Wednesday, 15 May 2019

#SeaTurtlePirates Recruitment - @TolleyA and Serious Fun

This post is about my dear friend Andrea Tolley and the awesome and extremely important role she plays in any group conversations.

In June 2017 when planning a #FlipgridFever pre-ISTE celebration (Which, as a direct result of group dynamics, didn't happen), I met a truly remarkable lady for the first time but who, today, I am fortunate enough to call a very dear friend.

You won't see a great deal of engagement on social media between us... But privately on Skype and in private group text  and 1:1 conversations, you should see the fun we have while getting stuff done!

On #MentalHealthAwarenessWeek it's perhaps worth highlighting how tough 

EdTech is (Check out how the first cohort of Imagine K12 companies have faired)
Startups are (The psychological price of  entrepreneurship), and 
Life in Scotland can be at times (Some areas, including Nicola Sturgeon's own constituency, have big child poverty issues) 

Add them all together and it can be a pretty lonely days and can tend to go through some rather miserable experiences too.

If you'd like an example of how confusing and contradictory this all can be... The Scottish Government's Education Secretary is praising the London EdTech scene in a document that praises the use of Skype. 

The 'Scotland's Voice Will Not Be Ignored' party has been studiously ignoring projects that would address issues like 'Empowering Educators' and plans for a Skype Edcamp and Connected Educator Appreciation Day for well over a year now.

Some of the informal, loose collaboration groups that I've been involved with have been great fun... others less so, all have managed to 'Get Stuff Done!'

Some of the people in these groups say publicly and privately that #YouMatter or that 'We are life long family friends' only for you to find out they are no where to be seen when you need a friend.

One of the things that make these groups especially fun while getting stuff done, is when my dear friend @TolleyA has been active in these group conversations.

She has always been there when I've needed a friend to speak to. Anyone who is organising an Edcamp or Teach Meet, needs a @TolleyA on their team, and I now have the article to prove why this is key.

I was never able to articulate why this was until I read this article on a recent visit to Levendale Hospital... Miss out having a @TolleyA in your team at your peril.
Adolf Lindstrøm, the cook; he was a key figure. If you read Amundsen’s diary, he writes that Lindstrøm was basically the most important person on the expedition.

Why Was That?
Lindstrøm was the comedian. He didn’t actually go to the South Pole, but you’ve got to remember that the walking expedition was a small component of the overall time that they were on the ice. They were there for well over a year, waiting to walk to the Pole. They had to wait during the winter and it’s a very tense time when people are idle, without a lot to do. Lindstrøm played an essential role in keeping the peace in the group when there were tense moments.

What makes people like Lindstrøm different from the rest of us?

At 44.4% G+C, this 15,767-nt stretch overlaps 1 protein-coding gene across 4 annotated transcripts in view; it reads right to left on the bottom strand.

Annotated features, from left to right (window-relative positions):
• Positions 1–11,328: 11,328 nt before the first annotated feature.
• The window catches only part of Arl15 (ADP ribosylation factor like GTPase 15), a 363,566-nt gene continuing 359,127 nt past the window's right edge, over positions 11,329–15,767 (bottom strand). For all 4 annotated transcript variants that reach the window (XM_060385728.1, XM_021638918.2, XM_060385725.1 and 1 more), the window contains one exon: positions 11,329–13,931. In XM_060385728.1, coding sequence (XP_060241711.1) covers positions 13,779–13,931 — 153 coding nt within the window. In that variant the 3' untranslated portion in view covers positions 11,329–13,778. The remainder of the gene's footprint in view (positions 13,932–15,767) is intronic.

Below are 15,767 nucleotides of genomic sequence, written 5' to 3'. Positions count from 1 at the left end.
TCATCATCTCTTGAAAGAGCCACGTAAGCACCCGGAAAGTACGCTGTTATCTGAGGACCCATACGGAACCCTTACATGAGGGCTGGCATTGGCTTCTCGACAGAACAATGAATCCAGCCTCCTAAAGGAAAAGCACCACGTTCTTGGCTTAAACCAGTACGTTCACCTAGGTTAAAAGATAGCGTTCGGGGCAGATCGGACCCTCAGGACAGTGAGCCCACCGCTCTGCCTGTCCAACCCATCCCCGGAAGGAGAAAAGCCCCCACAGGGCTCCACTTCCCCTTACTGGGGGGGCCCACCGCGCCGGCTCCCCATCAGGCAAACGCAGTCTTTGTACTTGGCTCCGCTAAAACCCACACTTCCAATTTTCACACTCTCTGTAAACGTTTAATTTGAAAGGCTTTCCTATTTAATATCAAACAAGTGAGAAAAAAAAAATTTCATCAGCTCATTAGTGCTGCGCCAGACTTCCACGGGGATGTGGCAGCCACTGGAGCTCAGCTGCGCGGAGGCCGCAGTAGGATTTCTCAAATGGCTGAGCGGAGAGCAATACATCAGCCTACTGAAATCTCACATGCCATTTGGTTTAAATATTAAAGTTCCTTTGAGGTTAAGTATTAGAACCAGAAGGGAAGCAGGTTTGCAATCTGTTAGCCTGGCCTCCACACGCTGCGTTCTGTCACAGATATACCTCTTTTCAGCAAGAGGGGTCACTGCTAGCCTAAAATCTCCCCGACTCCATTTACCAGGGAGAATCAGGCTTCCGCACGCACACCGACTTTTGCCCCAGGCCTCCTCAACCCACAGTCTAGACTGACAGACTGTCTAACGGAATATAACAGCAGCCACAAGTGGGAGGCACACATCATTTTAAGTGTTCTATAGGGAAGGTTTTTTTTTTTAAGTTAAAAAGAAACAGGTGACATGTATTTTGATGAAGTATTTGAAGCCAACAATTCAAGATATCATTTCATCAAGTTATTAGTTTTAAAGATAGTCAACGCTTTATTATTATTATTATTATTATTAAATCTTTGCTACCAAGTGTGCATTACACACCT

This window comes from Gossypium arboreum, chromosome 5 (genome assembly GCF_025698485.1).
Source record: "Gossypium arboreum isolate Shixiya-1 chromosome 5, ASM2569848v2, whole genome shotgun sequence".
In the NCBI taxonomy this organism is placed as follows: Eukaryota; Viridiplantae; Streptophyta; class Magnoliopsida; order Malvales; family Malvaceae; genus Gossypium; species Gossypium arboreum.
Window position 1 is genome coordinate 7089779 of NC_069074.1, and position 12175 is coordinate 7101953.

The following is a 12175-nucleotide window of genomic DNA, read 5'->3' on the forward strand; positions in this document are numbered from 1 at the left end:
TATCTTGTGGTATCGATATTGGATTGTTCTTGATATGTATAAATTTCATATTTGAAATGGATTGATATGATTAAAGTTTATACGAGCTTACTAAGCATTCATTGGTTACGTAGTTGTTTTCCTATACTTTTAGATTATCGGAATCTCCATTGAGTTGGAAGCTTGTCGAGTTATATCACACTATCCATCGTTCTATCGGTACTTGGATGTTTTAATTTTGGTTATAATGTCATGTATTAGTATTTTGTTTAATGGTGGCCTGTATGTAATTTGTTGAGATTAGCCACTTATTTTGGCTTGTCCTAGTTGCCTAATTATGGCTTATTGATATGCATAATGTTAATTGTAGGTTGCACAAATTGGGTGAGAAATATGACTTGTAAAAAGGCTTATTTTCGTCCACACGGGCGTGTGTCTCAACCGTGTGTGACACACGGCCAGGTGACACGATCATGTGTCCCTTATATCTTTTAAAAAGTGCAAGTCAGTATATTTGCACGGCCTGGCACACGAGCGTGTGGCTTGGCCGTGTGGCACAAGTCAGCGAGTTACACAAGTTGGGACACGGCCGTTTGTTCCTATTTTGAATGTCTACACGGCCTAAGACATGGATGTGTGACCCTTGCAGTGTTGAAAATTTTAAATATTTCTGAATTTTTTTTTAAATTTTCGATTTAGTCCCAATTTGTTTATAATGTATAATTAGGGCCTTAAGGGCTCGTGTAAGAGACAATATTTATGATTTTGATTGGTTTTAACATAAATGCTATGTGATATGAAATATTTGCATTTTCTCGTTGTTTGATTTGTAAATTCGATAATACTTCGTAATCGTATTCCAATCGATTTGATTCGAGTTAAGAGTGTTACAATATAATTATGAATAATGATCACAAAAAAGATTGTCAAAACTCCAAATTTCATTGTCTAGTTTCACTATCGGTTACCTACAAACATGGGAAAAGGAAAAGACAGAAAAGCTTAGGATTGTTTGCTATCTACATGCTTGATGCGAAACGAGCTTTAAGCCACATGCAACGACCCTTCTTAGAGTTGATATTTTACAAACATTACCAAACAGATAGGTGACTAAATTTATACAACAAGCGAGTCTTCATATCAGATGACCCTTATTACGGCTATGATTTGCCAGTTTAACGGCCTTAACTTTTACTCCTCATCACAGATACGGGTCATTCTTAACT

People like Lindstrøm have a high social intelligence. It’s hard to know exactly what went on – diaries are not necessarily a good indication because people may want to portray a different version of events – but I do know that during tense moments, Lindstrøm would do something funny to get everybody to laugh, which would break the tension.

If we’re trying to select this type of person for a mission to Mars, what sort of qualities would we be looking for?
There are individuals who have these certain innate abilities that you want to be able to recognise and include when you’re putting together groups that are going to be isolated, such as those going into space. There’s a number of different roles that we’ve discovered are important, but one of them is somebody who has humour. That’s clearly important.

So, you’d want to have somebody like Lindstrøm, somebody who is not only good at what they have to do (he was a very good cook) but who also has another skillset over and above what’s in the job description. You would want the same thing to be true for any kind of expedition to space. It could be comedians, it could be story-tellers, it could be peace-makers… It has to do with the emergent properties of groups.

We can put people together thinking that they’re going to work together in a certain way, but over the course of time we get these emergent properties, particularly with these informal roles, that are difficult to predict, particularly when there’s a crisis. I think we can do a better job of putting people together that will do better over the long run.

Some of these things are latent in the sense that they don’t come out and surface until they’re needed. That’s what happened in my research with the fishermen when the strike happened. The comedian role emerged and it went away when the strike was over. These are the kinds of things that make groups more adaptable and help them function better, and I don’t think enough attention has been paid to them.

You can think about it in terms of atoms: when you put different elements together, they produce different kinds of things. It’s the same with people. They may have their own characteristics, but when you put them together, they’re going to create a different kind of situation and we want to have a better idea of what that might be.

@TolleyA will you join the #SeaTurtlePirates on an adventure?
The King of the Sea Turtle Pirates recently got 2 people to join his crew... Not to be out done I added another two people and one more so our friendly recruitment competition is at 3-2 to me.

We'll be racing to Skype with you to see who can reach you first to see if Agent Hamburger will help this crew to have some serious fun.

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